The honey can have different flavors depending on when it was harvested and what kind of pollen the bees gathered. Many vendors at the market will happily let you taste some to find your favorite. If you decide to take some home in your luggage, be sure to pack the jars securely or you could be in for a sticky surprise when you get home.
If you’re craving dessert in Slovenia, kremšnita is the answer to your prayers. The custard and vanilla cream cake with a crispy crust was invented in neighboring Croatia. It came to Slovenia in 1953 when pastry chef Istvan Kovačevič began making kremšnita at the Hotel Park in Lake Bled, Slovenia.
Hotel Park still cranks out thousands and thousands of slabs of kremšnita every year for hungry visitors. Or, you can visit one of the many cafes near picturesque Lake Bled to get your kremšnita fix.
You probably won’t see any wine from Slovenia at your local Costo. Slovenian wine production is minuscule compared to neighbor Italy. But, that doesn’t mean the wine from Slovenia is lacking. There simply isn’t enough to export massive quantities.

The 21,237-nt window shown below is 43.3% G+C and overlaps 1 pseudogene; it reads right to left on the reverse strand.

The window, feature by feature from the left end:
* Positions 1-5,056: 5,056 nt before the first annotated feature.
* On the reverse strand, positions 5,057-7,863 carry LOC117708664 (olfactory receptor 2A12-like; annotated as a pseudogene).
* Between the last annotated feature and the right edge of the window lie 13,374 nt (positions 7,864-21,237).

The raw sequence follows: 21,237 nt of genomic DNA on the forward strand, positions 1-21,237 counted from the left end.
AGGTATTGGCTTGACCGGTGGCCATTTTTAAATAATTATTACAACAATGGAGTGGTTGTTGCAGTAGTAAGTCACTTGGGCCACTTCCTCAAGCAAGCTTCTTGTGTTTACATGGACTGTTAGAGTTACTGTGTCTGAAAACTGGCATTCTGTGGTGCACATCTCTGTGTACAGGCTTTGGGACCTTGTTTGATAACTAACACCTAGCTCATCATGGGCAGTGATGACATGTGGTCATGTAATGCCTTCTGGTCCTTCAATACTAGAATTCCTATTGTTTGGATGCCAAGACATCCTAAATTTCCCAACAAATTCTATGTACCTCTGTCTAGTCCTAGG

Vintners grow some varietals you’ll recognize like chardonnay, cabernet sauvignon, and merlot. Others, like teran or refosco might be unfamiliar.
One of the most respected wineries in Slovenia is Movia, in the Brda Hills region of western Slovenia near the Italian border. Here, Aleš Kristančič makes acclaimed wines. And best of all, Movia has a wine bar and shop located right in the Ljubljana City Hall Building. Here, you can get most wines by the glass for 3.50€ to 6€; a tremendous bargain for such high quality wines.